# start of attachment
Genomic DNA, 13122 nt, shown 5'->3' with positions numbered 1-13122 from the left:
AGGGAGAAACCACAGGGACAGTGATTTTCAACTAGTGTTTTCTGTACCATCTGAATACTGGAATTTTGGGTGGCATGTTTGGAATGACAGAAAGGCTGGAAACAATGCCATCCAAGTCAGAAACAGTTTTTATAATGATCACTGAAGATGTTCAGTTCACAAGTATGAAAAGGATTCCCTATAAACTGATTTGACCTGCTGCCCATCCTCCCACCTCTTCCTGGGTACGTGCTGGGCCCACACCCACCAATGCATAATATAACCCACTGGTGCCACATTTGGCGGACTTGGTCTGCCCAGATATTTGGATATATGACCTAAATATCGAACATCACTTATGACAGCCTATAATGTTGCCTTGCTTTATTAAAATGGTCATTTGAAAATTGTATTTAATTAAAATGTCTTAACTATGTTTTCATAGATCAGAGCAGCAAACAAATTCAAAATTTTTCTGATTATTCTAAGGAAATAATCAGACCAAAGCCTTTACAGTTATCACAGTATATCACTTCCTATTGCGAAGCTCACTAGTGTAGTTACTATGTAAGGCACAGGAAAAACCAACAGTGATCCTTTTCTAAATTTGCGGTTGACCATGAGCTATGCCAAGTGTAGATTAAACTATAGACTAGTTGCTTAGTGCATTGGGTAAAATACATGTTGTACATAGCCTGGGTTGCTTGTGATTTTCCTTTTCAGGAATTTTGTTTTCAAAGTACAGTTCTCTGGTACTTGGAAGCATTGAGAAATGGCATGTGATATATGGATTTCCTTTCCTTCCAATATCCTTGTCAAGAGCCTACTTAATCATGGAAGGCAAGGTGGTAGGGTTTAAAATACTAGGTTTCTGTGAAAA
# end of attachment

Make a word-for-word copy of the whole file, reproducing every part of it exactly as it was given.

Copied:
Genomic DNA, 13122 nt, shown 5'->3' with positions numbered 1-13122 from the left:
AGGGAGAAACCACAGGGACAGTGATTTTCAACTAGTGTTTTCTGTACCATCTGAATACTGGAATTTTGGGTGGCATGTTTGGAATGACAGAAAGGCTGGAAACAATGCCATCCAAGTCAGAAACAGTTTTTATAATGATCACTGAAGATGTTCAGTTCACAAGTATGAAAAGGATTCCCTATAAACTGATTTGACCTGCTGCCCATCCTCCCACCTCTTCCTGGGTACGTGCTGGGCCCACACCCACCAATGCATAATATAACCCACTGGTGCCACATTTGGCGGACTTGGTCTGCCCAGATATTTGGATATATGACCTAAATATCGAACATCACTTATGACAGCCTATAATGTTGCCTTGCTTTATTAAAATGGTCATTTGAAAATTGTATTTAATTAAAATGTCTTAACTATGTTTTCATAGATCAGAGCAGCAAACAAATTCAAAATTTTTCTGATTATTCTAAGGAAATAATCAGACCAAAGCCTTTACAGTTATCACAGTATATCACTTCCTATTGCGAAGCTCACTAGTGTAGTTACTATGTAAGGCACAGGAAAAACCAACAGTGATCCTTTTCTAAATTTGCGGTTGACCATGAGCTATGCCAAGTGTAGATTAAACTATAGACTAGTTGCTTAGTGCATTGGGTAAAATACATGTTGTACATAGCCTGGGTTGCTTGTGATTTTCCTTTTCAGGAATTTTGTTTTCAAAGTACAGTTCTCTGGTACTTGGAAGCATTGAGAAATGGCATGTGATATATGGATTTCCTTTCCTTCCAATATCCTTGTCAAGAGCCTACTTAATCATGGAAGGCAAGGTGGTAGGGTTTAAAATACTAGGTTTCTGTGAAAA